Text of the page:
A world-renowned docent known for his views on a world apart from God, was privileged to guide a tour of 10-year-old kids in one of the most prestigious museums, holding original creations of the masteries of men (and women).
At the outset, the proud bow tied gentleman stated: ‘Everything you see, everything here that you will touch with your eyes, every piece of craft and art has been created by the genius of humans.’
He pointed to the fine carpentry of Sam Maloof, saying: ‘Here we have modern woodworking proving the excellence of design, planning, construction, finishing, and the lasting influence of humans, which is second to none.’
Obviously the kids were impressed at such sturdy and fine furniture, in styles they never saw, yet wondered who would sit on such chairs.
The guide then spoke of Monet’s work. “Note the lines, the swirls of delight and nuance, the overriding tenor of color infusion and diffusion wrapping and encapsulating each stroke with romance, and emitting such depth of passion, thus setting Claude’s art above and beyond his peers.’
One of the kids spoke up: ‘My mom paints better than that,’ to the immediate scowl of Mr. Docent.
The tour was led next to a bronze sculpture. ‘Impeccable metalwork. Take note of the detail in the eyes, the usage of wrinkled metal, and the utilization of the appearance of light and heavy weight, all rendered purposefully and perfectly.’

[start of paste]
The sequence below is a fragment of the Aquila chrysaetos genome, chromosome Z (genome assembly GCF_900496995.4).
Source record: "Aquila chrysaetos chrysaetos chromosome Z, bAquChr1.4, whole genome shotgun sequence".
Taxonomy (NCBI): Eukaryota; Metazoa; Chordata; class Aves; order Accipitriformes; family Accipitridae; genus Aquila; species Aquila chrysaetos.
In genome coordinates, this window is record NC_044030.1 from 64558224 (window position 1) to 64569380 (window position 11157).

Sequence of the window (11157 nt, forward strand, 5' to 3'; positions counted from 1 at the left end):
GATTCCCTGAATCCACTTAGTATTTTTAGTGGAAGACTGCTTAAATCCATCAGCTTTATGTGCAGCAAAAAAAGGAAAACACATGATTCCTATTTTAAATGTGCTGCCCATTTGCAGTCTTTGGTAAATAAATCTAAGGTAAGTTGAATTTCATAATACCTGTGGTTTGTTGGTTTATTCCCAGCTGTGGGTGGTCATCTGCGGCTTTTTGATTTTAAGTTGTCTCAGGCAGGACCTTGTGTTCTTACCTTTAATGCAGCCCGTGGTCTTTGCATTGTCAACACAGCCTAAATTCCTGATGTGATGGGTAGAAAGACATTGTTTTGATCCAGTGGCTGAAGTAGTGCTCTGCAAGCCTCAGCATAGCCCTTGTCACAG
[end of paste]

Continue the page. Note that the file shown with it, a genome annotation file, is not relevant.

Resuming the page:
Another kid said: ‘reminds me what you can do with Play Doh.’ The docent retorted: ‘Ah yes, perhaps, but this man’s work will stand the test of time.’
Nearing the end of the long tour, the docent pointed to a wonderful tapestry: ‘Woven carefully by a woman with a keen eye for the most discriminating detail. The story told, the color, the exquisite design of flawless beauty,’ and a young boy whispered to his friend: ‘Heck, I sewed a button on my knapsack.’
Finally, to the delight of the little ones, the event was over, but not before questions were taken. After the customary defense of the ‘greatest artisans ever,’ a young girl spoke up: ‘You said earlier that everything we see here, and everything we touch with our eyes here, has been created by the genius of humans.’
The docent gleefully replied: ‘But of course.’
The girl continued: ‘Well, I am looking at you, and to borrow your exact words, “the greatest example of design, planning, construction, finishing, and the lasting influence of humans in this room………., “ so I ask you, what master artist gets the credit for the creation of you?’
The docent no doubt stunned, looked up to the ceiling and pondered his own words:
‘Every piece of craft and art has been created by humans; design, planning, construction, finishing, and the lasting influence of humans………..’
He considered perhaps for the first time what men borrow to execute their skill, while he thought of the intrinsic artwork of a tree, and the words of Joyce Kilmer flowed through his memory: ‘I think I shall never see a poem more lovely than a tree…’
And with this, there was nothing but a thunderous silence because of the hesitation and ramifications of a young girl’s simple question. ‘What master artist gets the credit for the creation of you?’ He was trapped by his very words, and simply uttered: ‘thank you all for attending today.’
ps. Which has more honor, the grand estate, or the One who made the estate? Which has more honor, the stars and the mountains, or the One who made them? Which has more honor, the carpenter, or the One who made the tree?
And which has more honor, man, or the One who designed him? (Be careful that ye offend not one of these little ones.)